Symposium continued. Allergic mucociliary dysfunction

Research output: Contribution to journalArticlepeer-review

12 Scopus citations


Allergic rhinitis is typically associated with excessive nasal secretions and morphologic changes of the nasal mucosa; however, an impairment of mucociliary transport, the ultimate expression of mucociliary function, has so far not been clearly demonstrated. Tracheal mucociliary transport rates are decreased in patients with allergic asthma, and inhalation challenge with antigen causes a further impairment that appears to be related to the liberation of chemical mediators, notably slow reacting substance of anaphylaxis. Physiologic studies of mucociliary function in the nose similar to those that have been reported for the lower airways will be required to assess the role of mucociliary dysfunction in allergic rhinitis.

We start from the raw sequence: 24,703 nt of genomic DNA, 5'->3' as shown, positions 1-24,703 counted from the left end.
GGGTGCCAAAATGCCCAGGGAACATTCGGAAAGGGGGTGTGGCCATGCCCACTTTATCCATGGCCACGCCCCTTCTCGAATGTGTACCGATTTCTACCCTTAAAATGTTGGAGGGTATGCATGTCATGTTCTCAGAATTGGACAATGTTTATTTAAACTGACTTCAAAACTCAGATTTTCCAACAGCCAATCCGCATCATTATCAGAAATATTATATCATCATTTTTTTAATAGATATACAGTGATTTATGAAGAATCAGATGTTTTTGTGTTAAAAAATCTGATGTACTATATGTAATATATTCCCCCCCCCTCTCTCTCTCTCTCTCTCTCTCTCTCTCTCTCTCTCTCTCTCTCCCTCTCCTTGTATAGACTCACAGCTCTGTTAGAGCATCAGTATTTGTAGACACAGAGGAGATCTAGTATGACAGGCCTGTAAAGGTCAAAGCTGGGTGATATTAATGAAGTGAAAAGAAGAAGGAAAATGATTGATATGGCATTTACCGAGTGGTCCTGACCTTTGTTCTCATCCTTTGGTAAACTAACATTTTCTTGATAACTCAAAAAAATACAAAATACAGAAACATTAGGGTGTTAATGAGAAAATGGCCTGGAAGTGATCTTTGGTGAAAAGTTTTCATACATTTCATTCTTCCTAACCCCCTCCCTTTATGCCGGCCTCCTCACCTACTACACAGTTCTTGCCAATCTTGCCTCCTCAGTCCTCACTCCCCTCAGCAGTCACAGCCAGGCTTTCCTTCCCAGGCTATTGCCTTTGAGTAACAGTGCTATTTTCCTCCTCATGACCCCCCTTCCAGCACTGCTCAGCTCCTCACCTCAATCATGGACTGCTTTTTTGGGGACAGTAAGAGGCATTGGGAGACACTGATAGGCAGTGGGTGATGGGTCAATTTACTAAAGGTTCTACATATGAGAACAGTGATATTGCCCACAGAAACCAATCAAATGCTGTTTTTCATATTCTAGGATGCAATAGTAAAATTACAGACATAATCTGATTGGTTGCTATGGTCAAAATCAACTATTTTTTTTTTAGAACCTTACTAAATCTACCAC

Original languageEnglish (US)
Pages (from-to)68-70
Number of pages3
Issue number1
StatePublished - Jan 1983
Externally publishedYes

ASJC Scopus subject areas

  • Otorhinolaryngology


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